Like many of you, I have been aghast at America’s convoluted, complex, and dysfunctional political situation this past year, but I’m not going to comment on that. Early on in this blog’s history, I decided to stay far away from politics, religion, and other hot topics in favor of a more literary outlook. There are other blogs that argue contemporary issues, but this is not one of them.
Contemplating the vicissitudes of my life since January 1st, 2017, I wonder what I should focus on. I had an important operation early in the year, spent the night at the hospital, and then spent another month or so recovering. The operation was successful and enabled me to get off some medications that were leaving me constantly dizzy and exhausted. But I don’t really want to talk about my health. I’m almost sixty-five years old, and I’m bound to have health issues from time to time.
I suppose I could delve into my financial situation. That certainly occupied a lot of my thoughts over the past year. It’s been a struggle to survive sometimes, and when I came close to the edge of poverty from time to time during the year, I became anxious and depressed. But I don’t really want to write about my finances either. I actually did write a blog post called “Sometimes We Just Have a Bad Day” when I was going through some of the worst of my financial struggles. And do you know what happened? I never published it. I decided that it was too negative and I didn’t want to bring you down. Anyway, I’ve been poor most of my life, and I’ve written extensively of my poverty before, especially in the memoirs World Without Pain: The Story of a Search, America Redux: Impressions of the United States After Thirty-Five Years Abroad, and Writing as a Metaphysical Experience. No use going over old ground. Suffice it to say that over the past year I have had considerable difficulties with finances.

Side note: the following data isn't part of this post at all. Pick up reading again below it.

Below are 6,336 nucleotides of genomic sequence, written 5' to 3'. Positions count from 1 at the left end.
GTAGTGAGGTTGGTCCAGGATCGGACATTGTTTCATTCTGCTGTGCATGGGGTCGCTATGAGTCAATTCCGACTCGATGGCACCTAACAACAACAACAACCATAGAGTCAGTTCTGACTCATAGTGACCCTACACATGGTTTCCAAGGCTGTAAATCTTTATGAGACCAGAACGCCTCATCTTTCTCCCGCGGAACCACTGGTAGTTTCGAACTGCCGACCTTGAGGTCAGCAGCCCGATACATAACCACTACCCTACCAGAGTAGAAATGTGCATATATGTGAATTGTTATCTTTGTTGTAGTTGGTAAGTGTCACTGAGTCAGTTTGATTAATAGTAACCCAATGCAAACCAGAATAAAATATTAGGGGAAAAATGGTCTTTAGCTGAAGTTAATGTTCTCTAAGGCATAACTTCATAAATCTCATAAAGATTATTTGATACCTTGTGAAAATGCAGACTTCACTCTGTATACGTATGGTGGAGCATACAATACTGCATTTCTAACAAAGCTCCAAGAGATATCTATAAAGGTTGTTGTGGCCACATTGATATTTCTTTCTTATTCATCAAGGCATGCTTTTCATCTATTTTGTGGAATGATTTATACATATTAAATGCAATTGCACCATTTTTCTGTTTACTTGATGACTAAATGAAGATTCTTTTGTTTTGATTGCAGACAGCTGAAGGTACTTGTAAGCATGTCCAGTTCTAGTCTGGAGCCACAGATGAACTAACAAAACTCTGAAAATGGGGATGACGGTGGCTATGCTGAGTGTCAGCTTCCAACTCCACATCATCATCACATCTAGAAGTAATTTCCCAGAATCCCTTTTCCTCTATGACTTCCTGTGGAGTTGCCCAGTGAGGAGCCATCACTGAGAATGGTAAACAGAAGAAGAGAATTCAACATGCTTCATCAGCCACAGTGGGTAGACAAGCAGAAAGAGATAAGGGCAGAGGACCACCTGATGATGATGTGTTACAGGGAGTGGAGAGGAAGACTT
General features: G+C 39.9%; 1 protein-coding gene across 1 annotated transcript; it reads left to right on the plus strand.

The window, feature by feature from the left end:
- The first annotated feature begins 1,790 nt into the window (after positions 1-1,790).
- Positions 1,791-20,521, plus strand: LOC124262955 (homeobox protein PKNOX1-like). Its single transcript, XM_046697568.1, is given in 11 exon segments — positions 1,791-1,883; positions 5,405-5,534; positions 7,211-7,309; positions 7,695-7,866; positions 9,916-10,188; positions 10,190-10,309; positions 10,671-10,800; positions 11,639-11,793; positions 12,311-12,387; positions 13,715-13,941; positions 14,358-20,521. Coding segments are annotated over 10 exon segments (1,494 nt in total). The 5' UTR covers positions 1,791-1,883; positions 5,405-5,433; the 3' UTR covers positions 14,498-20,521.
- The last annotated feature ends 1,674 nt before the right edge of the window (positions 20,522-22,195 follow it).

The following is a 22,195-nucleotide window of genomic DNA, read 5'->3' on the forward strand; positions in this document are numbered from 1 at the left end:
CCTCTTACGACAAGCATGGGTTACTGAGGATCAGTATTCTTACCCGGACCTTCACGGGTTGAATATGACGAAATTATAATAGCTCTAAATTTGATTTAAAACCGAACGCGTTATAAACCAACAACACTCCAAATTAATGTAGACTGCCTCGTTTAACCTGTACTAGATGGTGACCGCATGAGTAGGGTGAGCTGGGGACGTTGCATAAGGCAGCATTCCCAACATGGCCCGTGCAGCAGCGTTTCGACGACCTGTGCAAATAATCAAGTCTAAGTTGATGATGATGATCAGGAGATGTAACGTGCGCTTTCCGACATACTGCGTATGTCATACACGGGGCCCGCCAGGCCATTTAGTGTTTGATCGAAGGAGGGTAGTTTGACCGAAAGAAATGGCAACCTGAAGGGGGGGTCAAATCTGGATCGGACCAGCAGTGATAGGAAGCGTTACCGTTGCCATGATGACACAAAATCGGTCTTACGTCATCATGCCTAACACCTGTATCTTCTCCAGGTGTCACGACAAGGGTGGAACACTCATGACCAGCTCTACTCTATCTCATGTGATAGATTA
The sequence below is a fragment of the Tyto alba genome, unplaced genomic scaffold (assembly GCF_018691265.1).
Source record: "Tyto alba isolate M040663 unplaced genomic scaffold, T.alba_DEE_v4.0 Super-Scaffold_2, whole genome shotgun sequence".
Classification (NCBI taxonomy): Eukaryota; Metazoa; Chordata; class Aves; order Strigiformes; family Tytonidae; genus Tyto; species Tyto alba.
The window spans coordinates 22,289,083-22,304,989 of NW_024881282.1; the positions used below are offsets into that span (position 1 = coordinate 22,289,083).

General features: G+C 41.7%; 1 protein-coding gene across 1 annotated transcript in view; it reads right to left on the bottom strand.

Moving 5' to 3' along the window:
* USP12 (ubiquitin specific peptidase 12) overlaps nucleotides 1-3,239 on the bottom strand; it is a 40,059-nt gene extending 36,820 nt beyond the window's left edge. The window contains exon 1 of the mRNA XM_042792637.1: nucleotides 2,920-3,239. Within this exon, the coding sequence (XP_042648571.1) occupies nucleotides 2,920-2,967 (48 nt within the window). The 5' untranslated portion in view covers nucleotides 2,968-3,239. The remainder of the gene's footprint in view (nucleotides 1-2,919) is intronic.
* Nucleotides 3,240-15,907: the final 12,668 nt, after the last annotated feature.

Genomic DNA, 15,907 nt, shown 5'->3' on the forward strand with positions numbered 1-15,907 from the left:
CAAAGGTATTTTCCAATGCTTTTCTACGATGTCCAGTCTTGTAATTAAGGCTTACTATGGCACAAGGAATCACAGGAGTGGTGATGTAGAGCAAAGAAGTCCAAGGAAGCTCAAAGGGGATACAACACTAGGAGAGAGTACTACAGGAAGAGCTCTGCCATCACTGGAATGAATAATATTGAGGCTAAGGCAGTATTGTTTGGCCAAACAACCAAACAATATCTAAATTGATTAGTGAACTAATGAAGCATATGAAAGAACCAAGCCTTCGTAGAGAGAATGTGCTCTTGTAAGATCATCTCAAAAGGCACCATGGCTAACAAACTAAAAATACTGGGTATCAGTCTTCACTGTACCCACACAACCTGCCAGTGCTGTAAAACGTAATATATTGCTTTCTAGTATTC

What I would like to talk about instead is my writing, and in that I have made considerable progress. I published my twenty-second book, a short story collection called Heroes and Other Illusions: Stories. Some stories of mine were published in anthologies. Among these was my first hardcover anthology sale, my story “The Lady of the Lost Valley” in the anthology Gothic Fantasy: Lost Worlds, in which I was sandwiched in between two writers you may have heard of called Jules Verne and H.G. Wells.
In 2017, I focused on writing short stories and novelettes rather than longer works, and so I also focused on marketing short stories. For most of the year, I have had from twenty-five to forty short stories making the rounds of science fiction, fantasy, mystery, and literary magazine and anthology markets. Persistence has paid off, as I have several stories sold and due to be published in the spring.
One of my most important accomplishments this year was finally selling enough stories to professional markets to qualify as an active member of Science Fiction and Fantasy Writers of America. I have been an associate member for years, but those final qualifying professional sales were elusive until recently. As I wrote in an earlier blog post called “Three Out of Five”:
The goals that I formulated shortly after I began writing again a little over three decades ago were these: